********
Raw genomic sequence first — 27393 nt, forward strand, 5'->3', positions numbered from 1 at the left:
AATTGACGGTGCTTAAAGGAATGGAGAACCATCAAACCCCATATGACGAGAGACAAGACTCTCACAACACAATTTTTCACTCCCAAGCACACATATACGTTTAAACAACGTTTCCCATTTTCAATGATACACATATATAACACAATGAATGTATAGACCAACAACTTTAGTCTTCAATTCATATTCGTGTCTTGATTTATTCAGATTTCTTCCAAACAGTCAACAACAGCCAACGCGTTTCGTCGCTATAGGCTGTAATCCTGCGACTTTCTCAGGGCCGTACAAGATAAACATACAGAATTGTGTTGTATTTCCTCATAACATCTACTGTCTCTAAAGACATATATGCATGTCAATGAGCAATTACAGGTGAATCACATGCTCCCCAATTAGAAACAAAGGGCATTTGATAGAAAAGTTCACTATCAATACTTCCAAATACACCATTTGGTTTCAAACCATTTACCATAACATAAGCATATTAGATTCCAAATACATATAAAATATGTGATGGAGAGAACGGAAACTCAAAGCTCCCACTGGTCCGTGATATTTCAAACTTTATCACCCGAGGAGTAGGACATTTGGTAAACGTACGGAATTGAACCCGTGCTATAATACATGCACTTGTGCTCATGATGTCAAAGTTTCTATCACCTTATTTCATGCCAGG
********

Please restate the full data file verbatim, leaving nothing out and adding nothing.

Raw genomic sequence first — 27393 nt, forward strand, 5'->3', positions numbered from 1 at the left:
AATTGACGGTGCTTAAAGGAATGGAGAACCATCAAACCCCATATGACGAGAGACAAGACTCTCACAACACAATTTTTCACTCCCAAGCACACATATACGTTTAAACAACGTTTCCCATTTTCAATGATACACATATATAACACAATGAATGTATAGACCAACAACTTTAGTCTTCAATTCATATTCGTGTCTTGATTTATTCAGATTTCTTCCAAACAGTCAACAACAGCCAACGCGTTTCGTCGCTATAGGCTGTAATCCTGCGACTTTCTCAGGGCCGTACAAGATAAACATACAGAATTGTGTTGTATTTCCTCATAACATCTACTGTCTCTAAAGACATATATGCATGTCAATGAGCAATTACAGGTGAATCACATGCTCCCCAATTAGAAACAAAGGGCATTTGATAGAAAAGTTCACTATCAATACTTCCAAATACACCATTTGGTTTCAAACCATTTACCATAACATAAGCATATTAGATTCCAAATACATATAAAATATGTGATGGAGAGAACGGAAACTCAAAGCTCCCACTGGTCCGTGATATTTCAAACTTTATCACCCGAGGAGTAGGACATTTGGTAAACGTACGGAATTGAACCCGTGCTATAATACATGCACTTGTGCTCATGATGTCAAAGTTTCTATCACCTTATTTCATGCCAGG